In Morantz's study, she found that the most striking area of cost-savings was with non-traumatic injury claims, such as pulling a muscle in your back or hurting your neck. These are the injuries that employers’ insurance companies are most likely to deny coverage, and that employers may suspect their workers are faking, Morantz said. “These are the ones that tend to be the most controversial and murky to begin with,” she said. “If the doctor can't tell for sure if it's work related, does the employer choose to give the worker the benefit of the doubt?”
According to Morantz, Texas opt-out companies report fewer non-traumatic injuries than their out-of-state sister stores — and the Texas companies also pay less for the employee's medical care each time.
Non-subscribers have always claimed they have safer working environments in the first place, and if workers do get hurt, they get them to doctors faster thanks to the 24-hour reporting rule, resulting in less costly medical care. But to Morantz, having fewer of these injuries could mean one of two things: Companies may actually be investing more in workplace safety, or they’re just turning away more injured workers, even firing them. It’s impossible to tell, because the tricky part, she said, was that she couldn’t study what wasn’t there.
For example, the Houston Press interviewed a Home Depot employee named Belinda Smith who ruptured a disc in her back — but since Home Depot claimed she didn’t report it within 24 hours, she did not receive any help from her employer and had to rely on Medicare. Stories like that one would not appear anywhere in Morantz’s data, because the claim was denied.
Which leaves a lot of room for future research, Morantz said. What she plans to study next is the impact that employers’ 24-hour reporting rule has on injured workers like Smith. “If you have a lot of traumatized or overwhelmed injured people who are denied coverage because they didn't report their injury in 24 hours, then that should be really disturbing,” Morantz said. “It may just not be realistic to ask workers who have just been injured to turn around and report it right away.”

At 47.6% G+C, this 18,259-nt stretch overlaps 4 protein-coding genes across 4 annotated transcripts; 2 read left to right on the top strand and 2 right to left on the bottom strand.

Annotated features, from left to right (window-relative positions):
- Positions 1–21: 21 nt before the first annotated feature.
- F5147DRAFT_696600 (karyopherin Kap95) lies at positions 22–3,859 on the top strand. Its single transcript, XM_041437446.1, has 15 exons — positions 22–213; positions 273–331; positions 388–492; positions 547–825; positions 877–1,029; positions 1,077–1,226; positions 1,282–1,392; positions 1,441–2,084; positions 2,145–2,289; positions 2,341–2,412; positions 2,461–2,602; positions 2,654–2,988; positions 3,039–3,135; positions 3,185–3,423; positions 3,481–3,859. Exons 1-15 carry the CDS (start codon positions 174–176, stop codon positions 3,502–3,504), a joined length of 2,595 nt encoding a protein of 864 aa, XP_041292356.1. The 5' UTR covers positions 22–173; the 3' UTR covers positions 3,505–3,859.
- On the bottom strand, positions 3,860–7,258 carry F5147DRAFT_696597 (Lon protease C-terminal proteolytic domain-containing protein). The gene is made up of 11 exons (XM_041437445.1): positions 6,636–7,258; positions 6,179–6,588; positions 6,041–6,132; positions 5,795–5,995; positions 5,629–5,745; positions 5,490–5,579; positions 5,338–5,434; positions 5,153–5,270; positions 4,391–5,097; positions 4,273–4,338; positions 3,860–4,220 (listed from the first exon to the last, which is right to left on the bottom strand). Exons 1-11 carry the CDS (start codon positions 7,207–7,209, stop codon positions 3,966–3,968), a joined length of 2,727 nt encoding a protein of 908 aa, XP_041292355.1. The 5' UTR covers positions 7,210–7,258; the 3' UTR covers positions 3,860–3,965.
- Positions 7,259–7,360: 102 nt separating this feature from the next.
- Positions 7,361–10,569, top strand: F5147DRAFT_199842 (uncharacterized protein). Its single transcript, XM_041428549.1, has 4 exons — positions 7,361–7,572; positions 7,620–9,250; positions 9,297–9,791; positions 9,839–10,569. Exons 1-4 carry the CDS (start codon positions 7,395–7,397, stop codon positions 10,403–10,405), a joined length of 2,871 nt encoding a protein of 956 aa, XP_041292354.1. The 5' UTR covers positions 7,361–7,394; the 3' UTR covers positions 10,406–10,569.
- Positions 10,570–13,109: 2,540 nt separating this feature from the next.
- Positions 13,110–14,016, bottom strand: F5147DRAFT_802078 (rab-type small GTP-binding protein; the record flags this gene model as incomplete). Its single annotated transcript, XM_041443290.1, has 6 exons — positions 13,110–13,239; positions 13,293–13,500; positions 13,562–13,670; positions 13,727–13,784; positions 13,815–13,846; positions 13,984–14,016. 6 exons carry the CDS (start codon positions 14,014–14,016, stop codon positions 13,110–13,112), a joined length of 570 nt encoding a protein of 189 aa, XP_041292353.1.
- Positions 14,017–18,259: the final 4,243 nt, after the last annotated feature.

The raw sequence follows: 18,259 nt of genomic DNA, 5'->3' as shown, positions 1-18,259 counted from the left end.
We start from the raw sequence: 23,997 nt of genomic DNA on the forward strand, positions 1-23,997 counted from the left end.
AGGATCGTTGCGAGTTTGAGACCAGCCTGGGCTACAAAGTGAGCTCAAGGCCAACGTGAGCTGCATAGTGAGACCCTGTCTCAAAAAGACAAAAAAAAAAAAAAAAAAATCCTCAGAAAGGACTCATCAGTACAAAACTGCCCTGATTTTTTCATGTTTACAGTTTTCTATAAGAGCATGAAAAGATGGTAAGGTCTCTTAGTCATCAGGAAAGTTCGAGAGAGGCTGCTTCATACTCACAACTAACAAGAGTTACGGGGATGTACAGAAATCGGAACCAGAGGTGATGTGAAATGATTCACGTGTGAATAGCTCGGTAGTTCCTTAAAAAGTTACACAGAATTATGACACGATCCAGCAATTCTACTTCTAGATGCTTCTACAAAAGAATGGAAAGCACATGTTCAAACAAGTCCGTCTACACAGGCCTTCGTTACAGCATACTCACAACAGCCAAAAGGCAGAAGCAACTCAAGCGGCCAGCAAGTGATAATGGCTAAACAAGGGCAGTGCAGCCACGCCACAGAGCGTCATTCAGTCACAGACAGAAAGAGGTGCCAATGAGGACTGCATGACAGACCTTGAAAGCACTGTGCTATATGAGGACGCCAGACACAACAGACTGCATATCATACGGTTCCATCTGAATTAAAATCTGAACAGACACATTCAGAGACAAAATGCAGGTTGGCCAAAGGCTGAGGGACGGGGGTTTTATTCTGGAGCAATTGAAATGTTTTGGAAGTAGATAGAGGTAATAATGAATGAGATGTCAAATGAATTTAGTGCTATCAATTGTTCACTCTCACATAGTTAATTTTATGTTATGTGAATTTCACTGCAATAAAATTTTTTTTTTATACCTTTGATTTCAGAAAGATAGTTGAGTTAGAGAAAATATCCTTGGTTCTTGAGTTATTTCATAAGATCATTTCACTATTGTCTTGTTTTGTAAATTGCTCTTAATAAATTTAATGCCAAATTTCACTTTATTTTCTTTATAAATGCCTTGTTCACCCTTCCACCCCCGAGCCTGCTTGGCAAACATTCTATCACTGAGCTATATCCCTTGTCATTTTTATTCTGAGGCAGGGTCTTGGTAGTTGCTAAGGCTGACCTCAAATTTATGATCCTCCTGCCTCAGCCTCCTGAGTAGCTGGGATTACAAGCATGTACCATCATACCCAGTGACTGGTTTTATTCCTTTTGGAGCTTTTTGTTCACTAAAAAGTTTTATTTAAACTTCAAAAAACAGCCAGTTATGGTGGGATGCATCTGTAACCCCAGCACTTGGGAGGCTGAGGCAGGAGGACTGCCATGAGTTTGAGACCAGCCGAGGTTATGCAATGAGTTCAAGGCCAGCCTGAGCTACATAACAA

Her research comes at a time when supporters of non-subscription are trying to spread it across the country. Legislators have been considering it in Tennessee and South Carolina, and last year, Oklahoma passed a law allowing companies to opt out as long as their alternative plans provided benefits equal to or better than the state’s system.
But perhaps the dangers of spreading a system the industry still doesn’t know very much about became clear when the Oklahoma Workers’ Compensation Commission came out with its own opinion about the new alternative plans — many of which were authored by a Texas firm. In a ruling, as the social justice magazine
Pacific Standard ProPublica and NPR recently reported*, the commission compared the idea that alternative plans offered “equal” benefits to injured workers to a “water mirage on the highway that disappears upon closer inspection.”
In a letter obtained by
Pacific Standard NPR, the U.S. Department of Labor said it was currently investigating whether alternative plans, in both Texas and Oklahoma, violate workers’ rights under federal law.
*Correction March 24, 2:54 p.m.: The story was originally reported jointly by ProPublica and NPR, then re-published on Pacific Standard with permissions.